It is a wonder that I did not break my string like a balloon and float off before the day, so excited was I. I am glad I did not for the restaurant was exactly as I had known it would be: white tablecloths gleamed more brightly than ever at home, and the silver twinkled more opulently, if without our Irish hallmark, and on each little table in the hushed room were several roses in a tall vase that made my little sister and me look up at them somewhat as we did to the star on the Christmas trees that had so far dignified our only debauchery. And kind waiters pulled out our chairs, which had already been discreetly heightened for us, although I do not know how: perhaps a couple of middle-sized baking pans covered with towels? Napkins were whisked open in the air, like stiff clouds, and then laid across our especially scrubbed knees. Mother was given a menu.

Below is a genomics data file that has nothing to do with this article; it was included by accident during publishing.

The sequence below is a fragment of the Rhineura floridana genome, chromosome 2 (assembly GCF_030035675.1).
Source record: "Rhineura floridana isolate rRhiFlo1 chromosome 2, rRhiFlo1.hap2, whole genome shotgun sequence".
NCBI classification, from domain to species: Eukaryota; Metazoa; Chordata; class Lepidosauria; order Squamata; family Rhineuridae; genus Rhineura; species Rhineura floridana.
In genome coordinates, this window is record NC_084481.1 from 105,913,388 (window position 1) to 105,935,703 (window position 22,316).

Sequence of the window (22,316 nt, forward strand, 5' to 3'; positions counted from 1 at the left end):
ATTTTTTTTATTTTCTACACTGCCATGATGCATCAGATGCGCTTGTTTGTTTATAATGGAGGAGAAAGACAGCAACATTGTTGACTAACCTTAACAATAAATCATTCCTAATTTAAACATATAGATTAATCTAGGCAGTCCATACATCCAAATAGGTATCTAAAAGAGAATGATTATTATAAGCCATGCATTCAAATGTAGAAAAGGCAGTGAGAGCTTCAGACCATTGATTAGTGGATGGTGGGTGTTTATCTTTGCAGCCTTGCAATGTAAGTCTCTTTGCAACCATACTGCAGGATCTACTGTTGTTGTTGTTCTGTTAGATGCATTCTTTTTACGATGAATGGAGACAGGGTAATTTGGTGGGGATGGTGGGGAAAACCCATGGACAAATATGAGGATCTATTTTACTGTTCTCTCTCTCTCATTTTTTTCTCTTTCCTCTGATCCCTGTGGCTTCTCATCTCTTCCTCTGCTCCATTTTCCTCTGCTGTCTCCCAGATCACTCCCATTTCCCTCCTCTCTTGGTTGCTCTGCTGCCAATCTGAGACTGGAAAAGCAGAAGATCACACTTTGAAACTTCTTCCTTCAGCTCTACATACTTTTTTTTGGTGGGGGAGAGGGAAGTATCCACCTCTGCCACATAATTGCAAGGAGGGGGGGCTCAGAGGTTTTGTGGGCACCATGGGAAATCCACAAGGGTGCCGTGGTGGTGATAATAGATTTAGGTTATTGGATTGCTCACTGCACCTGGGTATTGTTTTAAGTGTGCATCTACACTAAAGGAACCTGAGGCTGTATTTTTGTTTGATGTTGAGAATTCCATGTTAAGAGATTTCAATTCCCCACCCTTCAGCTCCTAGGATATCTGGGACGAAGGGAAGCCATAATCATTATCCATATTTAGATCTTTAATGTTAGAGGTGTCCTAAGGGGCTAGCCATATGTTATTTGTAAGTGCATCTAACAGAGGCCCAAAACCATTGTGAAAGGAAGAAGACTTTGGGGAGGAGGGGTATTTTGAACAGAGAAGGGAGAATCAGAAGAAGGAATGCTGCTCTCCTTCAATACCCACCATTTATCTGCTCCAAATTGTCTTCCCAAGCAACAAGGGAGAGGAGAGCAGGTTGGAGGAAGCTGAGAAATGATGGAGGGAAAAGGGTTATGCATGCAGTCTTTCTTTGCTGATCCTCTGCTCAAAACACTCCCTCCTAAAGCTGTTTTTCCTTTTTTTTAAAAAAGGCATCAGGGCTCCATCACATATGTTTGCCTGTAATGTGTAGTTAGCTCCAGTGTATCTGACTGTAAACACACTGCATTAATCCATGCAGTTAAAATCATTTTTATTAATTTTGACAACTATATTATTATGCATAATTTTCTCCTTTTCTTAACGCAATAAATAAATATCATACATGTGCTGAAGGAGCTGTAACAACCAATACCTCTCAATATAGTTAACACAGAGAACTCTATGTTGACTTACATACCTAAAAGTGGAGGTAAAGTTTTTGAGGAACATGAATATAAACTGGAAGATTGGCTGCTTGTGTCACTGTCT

It was then that I tried my first deliberate step into the sea of public gastronomy. I asked firmly a question I had been practicing for a couple of days. It was based on everything I had learned from Mother’s recountings of her flights from the family board. I said, “May we eat chicken à la king?”
It is quite possible that this caused a little ripple of interest if not hilarity among the staff, but all I remember is that we seemed to have a covey of black-coated men bending attentively over us for the next two hours, cutting all kinds of capers with the enormous silver chafing dish, the large glittering spoons, the general air of excited well-being. Mother probably sat back happily and watched the game. I took double enjoyment from seeing and tasting a dish she had often described to me as one of her favorite things in the whole world (I doubt this …).
As I recall it now, I ate heartily, observed everything, and had enormous fun. The flame burning under the dish interested me. The hot plates interested me, and the simple but subtle flavors. The waiters interested me.
on a visit to her very first restaurant when she was six
I Chose Chicken à la King
– From the Journals of M.F.K. Fisher –